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      Thanks for sharing my post :)

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        Saw it in the rss feed and liked it! I wonder if I could get a stock regular pc debian install to use <32 mb ram…

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          Easily! Without X running and a bare install it should use around 7MB. Running Debian inside a container is even lighter. I’ve seen Debian OpenVZ VM’s and LXC containers using under 10MB RAM with a web server running.

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      How is the board powered when the micro-USB is used for ethernet?

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        Just over the 5v gpio pin

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      Does this do usb gadget? This looks like it might fit in a keyboard.

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        It does! Some guy used the same SOC to make a Linux powered business card running usb gadget.

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      Probably, but it’d be silly.

      These are designed for tasks where it does make sense to run a RTOS, not some unreliable, laggy, bloated Linux.

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        Here’s a handkerchief; wipe that froth off your mouth. ;-)

        With an ARM9 and 512MB RAM, this is in a class above the microcontrollers I’ve seen that you’d use an RTOS with. (Probably in power draw, too.) Heck, you’ve got a full MMU in there, which you don’t find on your Cortex Ms or ESP32s.

        Maybe Linux isn’t your ideal OS for this, but there are probably ARM builds of some of the microkernel based OSs that would work…

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          wipe that froth off your mouth.

          I swear I held back.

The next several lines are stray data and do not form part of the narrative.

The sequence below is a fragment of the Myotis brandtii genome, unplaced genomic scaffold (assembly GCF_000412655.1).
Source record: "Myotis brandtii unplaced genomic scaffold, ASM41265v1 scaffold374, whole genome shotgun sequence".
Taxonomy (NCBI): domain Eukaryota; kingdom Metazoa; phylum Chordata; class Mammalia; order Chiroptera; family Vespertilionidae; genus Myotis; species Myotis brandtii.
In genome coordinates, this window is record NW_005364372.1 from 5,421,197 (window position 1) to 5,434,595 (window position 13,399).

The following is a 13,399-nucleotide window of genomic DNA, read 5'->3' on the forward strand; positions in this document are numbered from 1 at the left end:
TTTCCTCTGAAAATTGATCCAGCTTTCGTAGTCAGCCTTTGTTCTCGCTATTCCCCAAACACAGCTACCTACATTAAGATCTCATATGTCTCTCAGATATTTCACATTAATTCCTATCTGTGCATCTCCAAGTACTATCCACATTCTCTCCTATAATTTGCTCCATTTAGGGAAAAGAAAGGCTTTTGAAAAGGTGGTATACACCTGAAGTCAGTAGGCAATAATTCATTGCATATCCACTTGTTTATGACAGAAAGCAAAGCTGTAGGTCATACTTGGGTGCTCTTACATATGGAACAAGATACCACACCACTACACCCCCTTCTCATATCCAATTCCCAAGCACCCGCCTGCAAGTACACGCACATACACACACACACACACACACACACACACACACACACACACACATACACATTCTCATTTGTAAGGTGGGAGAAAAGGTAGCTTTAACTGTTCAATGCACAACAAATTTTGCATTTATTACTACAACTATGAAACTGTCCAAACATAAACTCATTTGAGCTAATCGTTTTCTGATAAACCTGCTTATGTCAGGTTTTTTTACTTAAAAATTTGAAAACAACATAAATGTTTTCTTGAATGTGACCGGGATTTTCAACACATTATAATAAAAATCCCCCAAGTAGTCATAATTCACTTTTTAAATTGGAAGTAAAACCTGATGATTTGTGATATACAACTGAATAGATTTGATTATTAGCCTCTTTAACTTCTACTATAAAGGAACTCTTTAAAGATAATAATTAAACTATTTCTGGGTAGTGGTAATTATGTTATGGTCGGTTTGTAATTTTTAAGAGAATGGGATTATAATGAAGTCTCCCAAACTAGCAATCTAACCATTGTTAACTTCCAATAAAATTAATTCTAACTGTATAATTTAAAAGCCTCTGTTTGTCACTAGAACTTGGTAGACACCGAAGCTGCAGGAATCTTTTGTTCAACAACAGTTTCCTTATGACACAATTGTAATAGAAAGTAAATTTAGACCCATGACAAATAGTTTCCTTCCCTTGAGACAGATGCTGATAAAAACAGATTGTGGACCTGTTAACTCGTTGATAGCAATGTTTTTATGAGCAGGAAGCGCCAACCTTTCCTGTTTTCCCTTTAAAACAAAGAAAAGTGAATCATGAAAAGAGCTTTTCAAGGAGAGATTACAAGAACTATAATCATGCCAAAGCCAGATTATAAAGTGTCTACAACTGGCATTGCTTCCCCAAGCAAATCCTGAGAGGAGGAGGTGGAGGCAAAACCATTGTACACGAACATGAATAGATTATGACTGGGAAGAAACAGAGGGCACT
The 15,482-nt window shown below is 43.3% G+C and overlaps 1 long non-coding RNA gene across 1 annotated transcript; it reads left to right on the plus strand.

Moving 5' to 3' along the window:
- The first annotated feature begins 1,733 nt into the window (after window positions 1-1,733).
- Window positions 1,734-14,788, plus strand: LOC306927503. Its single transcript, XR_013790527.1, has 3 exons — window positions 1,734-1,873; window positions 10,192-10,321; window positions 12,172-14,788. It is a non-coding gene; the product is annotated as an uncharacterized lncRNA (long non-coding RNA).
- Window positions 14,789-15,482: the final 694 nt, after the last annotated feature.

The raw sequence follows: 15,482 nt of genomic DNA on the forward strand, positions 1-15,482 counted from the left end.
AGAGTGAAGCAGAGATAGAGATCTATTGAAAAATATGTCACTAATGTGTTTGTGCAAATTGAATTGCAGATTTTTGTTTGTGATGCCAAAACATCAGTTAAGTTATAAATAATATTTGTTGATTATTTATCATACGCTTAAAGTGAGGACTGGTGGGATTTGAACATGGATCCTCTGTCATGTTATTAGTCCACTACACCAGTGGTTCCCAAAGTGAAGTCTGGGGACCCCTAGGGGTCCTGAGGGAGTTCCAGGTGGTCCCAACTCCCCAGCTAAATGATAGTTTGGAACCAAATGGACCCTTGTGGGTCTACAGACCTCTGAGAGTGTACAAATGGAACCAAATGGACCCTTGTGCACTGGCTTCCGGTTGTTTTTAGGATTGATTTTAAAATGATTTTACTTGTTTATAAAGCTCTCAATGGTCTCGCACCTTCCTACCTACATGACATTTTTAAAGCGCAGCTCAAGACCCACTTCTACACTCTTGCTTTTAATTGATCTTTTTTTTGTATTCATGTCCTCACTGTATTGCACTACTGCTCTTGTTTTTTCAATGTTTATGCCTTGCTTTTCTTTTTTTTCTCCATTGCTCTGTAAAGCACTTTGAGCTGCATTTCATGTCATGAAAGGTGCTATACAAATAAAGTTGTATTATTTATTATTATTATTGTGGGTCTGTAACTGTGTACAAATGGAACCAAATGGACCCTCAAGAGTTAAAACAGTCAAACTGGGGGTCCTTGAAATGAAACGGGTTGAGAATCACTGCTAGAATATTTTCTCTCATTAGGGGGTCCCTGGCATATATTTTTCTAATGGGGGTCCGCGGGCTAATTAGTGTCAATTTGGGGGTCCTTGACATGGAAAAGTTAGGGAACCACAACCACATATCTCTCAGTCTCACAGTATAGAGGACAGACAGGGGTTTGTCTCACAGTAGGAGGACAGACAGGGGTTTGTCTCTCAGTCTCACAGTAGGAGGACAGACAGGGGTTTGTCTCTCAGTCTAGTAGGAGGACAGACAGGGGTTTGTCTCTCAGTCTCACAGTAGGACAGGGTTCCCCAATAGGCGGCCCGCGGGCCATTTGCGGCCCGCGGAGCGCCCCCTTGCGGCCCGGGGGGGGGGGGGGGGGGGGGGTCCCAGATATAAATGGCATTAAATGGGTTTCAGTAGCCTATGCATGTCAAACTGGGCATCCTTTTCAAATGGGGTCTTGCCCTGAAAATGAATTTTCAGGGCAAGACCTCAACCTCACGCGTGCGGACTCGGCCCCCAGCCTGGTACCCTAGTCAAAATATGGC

With an ARM9 and 512MB RAM

          32MB RAM and 16MB storage.

          Maybe Linux isn’t your ideal OS for this


          some of the microkernel based OSs

          That’s indeed reasonable.

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            Maybe Linux isn’t your ideal OS for this

            Keep in mind that these were specifically designed to run Linux and ship with a Linux image on the onboard flash.

            They are not however designed to run a full fledged Linux Disto like Debian although it runs fine.

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              Keep in mind that these were specifically designed to run Linux


              Let’s say I’m willing to accept that, somehow, the board designers only put 32MB RAM on a recent board destined to run Linux.

              But then, why is there a RT-Thread logo on the board?

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                Good question on the logo, presumably it is supported but trust me when I say this was designed to run Linux, it really was.


                Edit: rt-thread is supported although the spi flash versions of these boards ship with Linux.

                Software and development environment Support 3.10 BSP linux, Support 4.19 mainline linux, Support xboot bare metal development >environment Support RT-Thread

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                  Whole deal is, to me, reminiscent of some laptops shipping with FreeDOS.

                  It’s better than shipping them without an OS, but the expectation is that, once aware that the hardware works, the user will install a system fitting whatever purpose the user has in mind.

                  Yet of course, unsurprisingly, there’s going to be a few odd people that will actually use FreeDOS on these laptops.

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            Oops, I was looking at a bunch of other tiny computers and got the RAM mixed up. But even 32MB is luxurious compared to most embedded devices! Plus, with an MMU you can use virtual memory.

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              Plus, with an MMU you can use virtual memory.

              If by virtual memory you mean swap, do note that using swap does automatically make the system non-deterministic.

              But then again, you could argue Linux is non-deterministic to begin with.

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                You say “non-deterministic” like it’s an insult. You’re aware that the computer you typed that comment on is non-deterministic, right?

                If you want a deterministic device, there are plenty of dinky MCUs to choose from. This isn’t one of them. Doesn’t make it bad.

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                As in every process gets it’s own virtual memory space.

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        It runs Debian just fine, yes its a little bloated but using 7MB RAM at idle its not too bad.

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        With “running X on Y” blog posts, silly is usually the point. NetBSD on toaster, DOOM on printer, etc :)